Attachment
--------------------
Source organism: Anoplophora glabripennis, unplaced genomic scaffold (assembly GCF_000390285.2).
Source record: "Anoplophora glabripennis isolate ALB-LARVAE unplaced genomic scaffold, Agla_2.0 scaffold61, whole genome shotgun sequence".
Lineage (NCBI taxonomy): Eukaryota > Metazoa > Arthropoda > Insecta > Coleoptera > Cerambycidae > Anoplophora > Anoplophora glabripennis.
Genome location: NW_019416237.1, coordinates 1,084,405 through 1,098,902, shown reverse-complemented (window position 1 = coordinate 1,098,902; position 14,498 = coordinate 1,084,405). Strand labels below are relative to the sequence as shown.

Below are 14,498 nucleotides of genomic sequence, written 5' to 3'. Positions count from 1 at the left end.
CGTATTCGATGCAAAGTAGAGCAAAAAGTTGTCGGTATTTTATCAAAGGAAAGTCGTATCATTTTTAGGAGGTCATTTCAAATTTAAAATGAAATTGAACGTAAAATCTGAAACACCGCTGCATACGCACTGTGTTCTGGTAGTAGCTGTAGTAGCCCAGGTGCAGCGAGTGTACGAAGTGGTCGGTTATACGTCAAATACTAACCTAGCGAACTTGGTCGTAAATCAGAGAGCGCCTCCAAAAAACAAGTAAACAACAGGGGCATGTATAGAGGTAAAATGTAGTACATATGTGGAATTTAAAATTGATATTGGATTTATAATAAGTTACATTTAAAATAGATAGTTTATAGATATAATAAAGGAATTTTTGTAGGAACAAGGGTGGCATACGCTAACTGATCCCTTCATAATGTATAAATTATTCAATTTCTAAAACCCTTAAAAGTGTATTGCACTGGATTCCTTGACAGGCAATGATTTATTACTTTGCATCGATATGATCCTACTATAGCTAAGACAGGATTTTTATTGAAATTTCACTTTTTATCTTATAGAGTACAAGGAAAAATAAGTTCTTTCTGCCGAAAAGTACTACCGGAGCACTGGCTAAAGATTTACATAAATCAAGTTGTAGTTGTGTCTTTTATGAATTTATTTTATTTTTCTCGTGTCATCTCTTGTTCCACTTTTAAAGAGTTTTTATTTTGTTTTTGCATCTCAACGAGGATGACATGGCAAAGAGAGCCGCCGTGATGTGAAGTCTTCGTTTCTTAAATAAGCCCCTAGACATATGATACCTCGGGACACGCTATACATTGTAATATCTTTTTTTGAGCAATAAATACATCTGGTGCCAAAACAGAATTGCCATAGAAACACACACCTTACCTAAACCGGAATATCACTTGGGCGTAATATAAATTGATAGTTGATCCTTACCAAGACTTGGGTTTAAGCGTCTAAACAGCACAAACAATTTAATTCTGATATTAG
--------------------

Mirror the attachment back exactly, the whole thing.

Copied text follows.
Source organism: Anoplophora glabripennis, unplaced genomic scaffold (assembly GCF_000390285.2).
Source record: "Anoplophora glabripennis isolate ALB-LARVAE unplaced genomic scaffold, Agla_2.0 scaffold61, whole genome shotgun sequence".
Lineage (NCBI taxonomy): Eukaryota > Metazoa > Arthropoda > Insecta > Coleoptera > Cerambycidae > Anoplophora > Anoplophora glabripennis.
Genome location: NW_019416237.1, coordinates 1,084,405 through 1,098,902, shown reverse-complemented (window position 1 = coordinate 1,098,902; position 14,498 = coordinate 1,084,405). Strand labels below are relative to the sequence as shown.

Below are 14,498 nucleotides of genomic sequence, written 5' to 3'. Positions count from 1 at the left end.
CGTATTCGATGCAAAGTAGAGCAAAAAGTTGTCGGTATTTTATCAAAGGAAAGTCGTATCATTTTTAGGAGGTCATTTCAAATTTAAAATGAAATTGAACGTAAAATCTGAAACACCGCTGCATACGCACTGTGTTCTGGTAGTAGCTGTAGTAGCCCAGGTGCAGCGAGTGTACGAAGTGGTCGGTTATACGTCAAATACTAACCTAGCGAACTTGGTCGTAAATCAGAGAGCGCCTCCAAAAAACAAGTAAACAACAGGGGCATGTATAGAGGTAAAATGTAGTACATATGTGGAATTTAAAATTGATATTGGATTTATAATAAGTTACATTTAAAATAGATAGTTTATAGATATAATAAAGGAATTTTTGTAGGAACAAGGGTGGCATACGCTAACTGATCCCTTCATAATGTATAAATTATTCAATTTCTAAAACCCTTAAAAGTGTATTGCACTGGATTCCTTGACAGGCAATGATTTATTACTTTGCATCGATATGATCCTACTATAGCTAAGACAGGATTTTTATTGAAATTTCACTTTTTATCTTATAGAGTACAAGGAAAAATAAGTTCTTTCTGCCGAAAAGTACTACCGGAGCACTGGCTAAAGATTTACATAAATCAAGTTGTAGTTGTGTCTTTTATGAATTTATTTTATTTTTCTCGTGTCATCTCTTGTTCCACTTTTAAAGAGTTTTTATTTTGTTTTTGCATCTCAACGAGGATGACATGGCAAAGAGAGCCGCCGTGATGTGAAGTCTTCGTTTCTTAAATAAGCCCCTAGACATATGATACCTCGGGACACGCTATACATTGTAATATCTTTTTTTGAGCAATAAATACATCTGGTGCCAAAACAGAATTGCCATAGAAACACACACCTTACCTAAACCGGAATATCACTTGGGCGTAATATAAATTGATAGTTGATCCTTACCAAGACTTGGGTTTAAGCGTCTAAACAGCACAAACAATTTAATTCTGATATTAG